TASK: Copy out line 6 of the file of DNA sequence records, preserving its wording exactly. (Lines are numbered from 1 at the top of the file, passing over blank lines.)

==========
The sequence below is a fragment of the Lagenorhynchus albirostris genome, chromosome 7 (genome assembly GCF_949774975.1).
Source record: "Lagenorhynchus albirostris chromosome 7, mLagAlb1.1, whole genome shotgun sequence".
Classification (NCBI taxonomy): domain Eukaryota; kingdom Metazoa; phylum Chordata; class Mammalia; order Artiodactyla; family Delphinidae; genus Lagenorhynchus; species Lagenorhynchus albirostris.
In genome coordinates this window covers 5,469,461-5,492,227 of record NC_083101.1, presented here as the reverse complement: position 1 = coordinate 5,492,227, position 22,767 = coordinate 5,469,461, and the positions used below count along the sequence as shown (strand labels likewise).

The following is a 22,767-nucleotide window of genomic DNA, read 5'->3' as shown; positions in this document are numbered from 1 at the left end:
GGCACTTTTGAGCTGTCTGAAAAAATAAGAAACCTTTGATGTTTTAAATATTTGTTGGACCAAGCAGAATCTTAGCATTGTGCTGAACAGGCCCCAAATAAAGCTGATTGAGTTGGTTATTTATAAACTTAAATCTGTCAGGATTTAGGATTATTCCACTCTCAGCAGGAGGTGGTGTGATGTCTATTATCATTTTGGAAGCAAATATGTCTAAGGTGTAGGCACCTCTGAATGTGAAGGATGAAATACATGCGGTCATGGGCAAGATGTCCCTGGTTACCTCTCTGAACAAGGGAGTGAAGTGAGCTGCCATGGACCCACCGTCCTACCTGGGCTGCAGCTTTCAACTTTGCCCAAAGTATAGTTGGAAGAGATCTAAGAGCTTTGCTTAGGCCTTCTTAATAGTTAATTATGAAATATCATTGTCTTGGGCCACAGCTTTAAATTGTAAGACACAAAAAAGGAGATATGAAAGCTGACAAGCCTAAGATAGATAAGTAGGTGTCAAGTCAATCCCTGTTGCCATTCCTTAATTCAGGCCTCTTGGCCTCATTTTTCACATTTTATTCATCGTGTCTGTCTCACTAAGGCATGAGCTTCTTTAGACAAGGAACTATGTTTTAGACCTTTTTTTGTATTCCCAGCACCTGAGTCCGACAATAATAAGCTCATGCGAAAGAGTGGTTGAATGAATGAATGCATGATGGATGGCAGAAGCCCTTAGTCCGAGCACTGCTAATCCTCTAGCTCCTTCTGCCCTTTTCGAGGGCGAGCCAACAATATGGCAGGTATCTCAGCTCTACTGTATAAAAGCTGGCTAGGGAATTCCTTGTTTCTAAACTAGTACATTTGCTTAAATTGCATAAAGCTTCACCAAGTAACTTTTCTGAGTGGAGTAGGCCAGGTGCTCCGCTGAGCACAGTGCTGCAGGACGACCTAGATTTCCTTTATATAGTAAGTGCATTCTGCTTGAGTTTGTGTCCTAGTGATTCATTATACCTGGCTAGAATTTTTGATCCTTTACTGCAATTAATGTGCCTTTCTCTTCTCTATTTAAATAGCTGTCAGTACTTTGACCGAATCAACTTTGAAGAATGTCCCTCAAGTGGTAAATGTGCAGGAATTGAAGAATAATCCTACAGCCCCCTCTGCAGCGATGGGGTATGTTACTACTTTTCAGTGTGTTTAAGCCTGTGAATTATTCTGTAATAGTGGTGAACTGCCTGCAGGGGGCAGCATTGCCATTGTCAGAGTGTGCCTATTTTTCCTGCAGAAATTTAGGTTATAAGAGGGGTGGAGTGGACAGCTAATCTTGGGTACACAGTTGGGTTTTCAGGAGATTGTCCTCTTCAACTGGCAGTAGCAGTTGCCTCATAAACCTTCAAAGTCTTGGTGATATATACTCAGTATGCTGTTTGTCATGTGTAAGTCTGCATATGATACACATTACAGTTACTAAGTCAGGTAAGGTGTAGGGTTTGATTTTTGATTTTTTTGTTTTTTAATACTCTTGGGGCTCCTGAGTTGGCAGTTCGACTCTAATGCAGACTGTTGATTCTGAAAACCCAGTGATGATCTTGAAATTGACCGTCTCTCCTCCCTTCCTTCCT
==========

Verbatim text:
GGCACTTTTGAGCTGTCTGAAAAAATAAGAAACCTTTGATGTTTTAAATATTTGTTGGACCAAGCAGAATCTTAGCATTGTGCTGAACAGGCCCCAAATAAAGCTGATTGAGTTGGTTATTTATAAACTTAAATCTGTCAGGATTTAGGATTATTCCACTCTCAGCAGGAGGTGGTGTGATGTCTATTATCATTTTGGAAGCAAATATGTCTAAGGTGTAGGCACCTCTGAATGTGAAGGATGAAATACATGCGGTCATGGGCAAGATGTCCCTGGTTACCTCTCTGAACAAGGGAGTGAAGTGAGCTGCCATGGACCCACCGTCCTACCTGGGCTGCAGCTTTCAACTTTGCCCAAAGTATAGTTGGAAGAGATCTAAGAGCTTTGCTTAGGCCTTCTTAATAGTTAATTATGAAATATCATTGTCTTGGGCCACAGCTTTAAATTGTAAGACACAAAAAAGGAGATATGAAAGCTGACAAGCCTAAGATAGATAAGTAGGTGTCAAGTCAATCCCTGTTGCCATTCCTTAATTCAGGCCTCTTGGCCTCATTTTTCACATTTTATTCATCGTGTCTGTCTCACTAAGGCATGAGCTTCTTTAGACAAGGAACTATGTTTTAGACCTTTTTTTGTATTCCCAGCACCTGAGTCCGACAATAATAAGCTCATGCGAAAGAGTGGTTGAATGAATGAATGCATGATGGATGGCAGAAGCCCTTAGTCCGAGCACTGCTAATCCTCTAGCTCCTTCTGCCCTTTTCGAGGGCGAGCCAACAATATGGCAGGTATCTCAGCTCTACTGTATAAAAGCTGGCTAGGGAATTCCTTGTTTCTAAACTAGTACATTTGCTTAAATTGCATAAAGCTTCACCAAGTAACTTTTCTGAGTGGAGTAGGCCAGGTGCTCCGCTGAGCACAGTGCTGCAGGACGACCTAGATTTCCTTTATATAGTAAGTGCATTCTGCTTGAGTTTGTGTCCTAGTGATTCATTATACCTGGCTAGAATTTTTGATCCTTTACTGCAATTAATGTGCCTTTCTCTTCTCTATTTAAATAGCTGTCAGTACTTTGACCGAATCAACTTTGAAGAATGTCCCTCAAGTGGTAAATGTGCAGGAATTGAAGAATAATCCTACAGCCCCCTCTGCAGCGATGGGGTATGTTACTACTTTTCAGTGTGTTTAAGCCTGTGAATTATTCTGTAATAGTGGTGAACTGCCTGCAGGGGGCAGCATTGCCATTGTCAGAGTGTGCCTATTTTTCCTGCAGAAATTTAGGTTATAAGAGGGGTGGAGTGGACAGCTAATCTTGGGTACACAGTTGGGTTTTCAGGAGATTGTCCTCTTCAACTGGCAGTAGCAGTTGCCTCATAAACCTTCAAAGTCTTGGTGATATATACTCAGTATGCTGTTTGTCATGTGTAAGTCTGCATATGATACACATTACAGTTACTAAGTCAGGTAAGGTGTAGGGTTTGATTTTTGATTTTTTTGTTTTTTAATACTCTTGGGGCTCCTGAGTTGGCAGTTCGACTCTAATGCAGACTGTTGATTCTGAAAACCCAGTGATGATCTTGAAATTGACCGTCTCTCCTCCCTTCCTTCCT